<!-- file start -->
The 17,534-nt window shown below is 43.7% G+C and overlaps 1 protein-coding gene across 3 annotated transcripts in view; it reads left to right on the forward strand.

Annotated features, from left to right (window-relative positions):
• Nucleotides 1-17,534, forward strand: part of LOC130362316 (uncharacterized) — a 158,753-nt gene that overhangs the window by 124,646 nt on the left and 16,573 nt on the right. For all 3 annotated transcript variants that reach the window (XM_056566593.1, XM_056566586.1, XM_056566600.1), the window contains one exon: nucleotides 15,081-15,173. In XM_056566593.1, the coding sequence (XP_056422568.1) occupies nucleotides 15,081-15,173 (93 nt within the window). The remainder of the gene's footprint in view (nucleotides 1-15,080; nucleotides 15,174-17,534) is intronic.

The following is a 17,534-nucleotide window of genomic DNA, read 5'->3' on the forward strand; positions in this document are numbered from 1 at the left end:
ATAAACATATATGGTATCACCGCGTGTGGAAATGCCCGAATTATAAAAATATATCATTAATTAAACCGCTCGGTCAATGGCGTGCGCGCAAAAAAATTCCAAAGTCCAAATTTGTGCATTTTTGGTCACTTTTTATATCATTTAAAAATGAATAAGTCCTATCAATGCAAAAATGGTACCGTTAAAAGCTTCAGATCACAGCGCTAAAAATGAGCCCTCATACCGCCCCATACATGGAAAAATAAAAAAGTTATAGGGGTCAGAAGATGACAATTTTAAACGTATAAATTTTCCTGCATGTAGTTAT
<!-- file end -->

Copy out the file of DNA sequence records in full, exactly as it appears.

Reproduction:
The 17,534-nt window shown below is 43.7% G+C and overlaps 1 protein-coding gene across 3 annotated transcripts in view; it reads left to right on the forward strand.

Annotated features, from left to right (window-relative positions):
• Nucleotides 1-17,534, forward strand: part of LOC130362316 (uncharacterized) — a 158,753-nt gene that overhangs the window by 124,646 nt on the left and 16,573 nt on the right. For all 3 annotated transcript variants that reach the window (XM_056566593.1, XM_056566586.1, XM_056566600.1), the window contains one exon: nucleotides 15,081-15,173. In XM_056566593.1, the coding sequence (XP_056422568.1) occupies nucleotides 15,081-15,173 (93 nt within the window). The remainder of the gene's footprint in view (nucleotides 1-15,080; nucleotides 15,174-17,534) is intronic.

The following is a 17,534-nucleotide window of genomic DNA, read 5'->3' on the forward strand; positions in this document are numbered from 1 at the left end:
ATAAACATATATGGTATCACCGCGTGTGGAAATGCCCGAATTATAAAAATATATCATTAATTAAACCGCTCGGTCAATGGCGTGCGCGCAAAAAAATTCCAAAGTCCAAATTTGTGCATTTTTGGTCACTTTTTATATCATTTAAAAATGAATAAGTCCTATCAATGCAAAAATGGTACCGTTAAAAGCTTCAGATCACAGCGCTAAAAATGAGCCCTCATACCGCCCCATACATGGAAAAATAAAAAAGTTATAGGGGTCAGAAGATGACAATTTTAAACGTATAAATTTTCCTGCATGTAGTTAT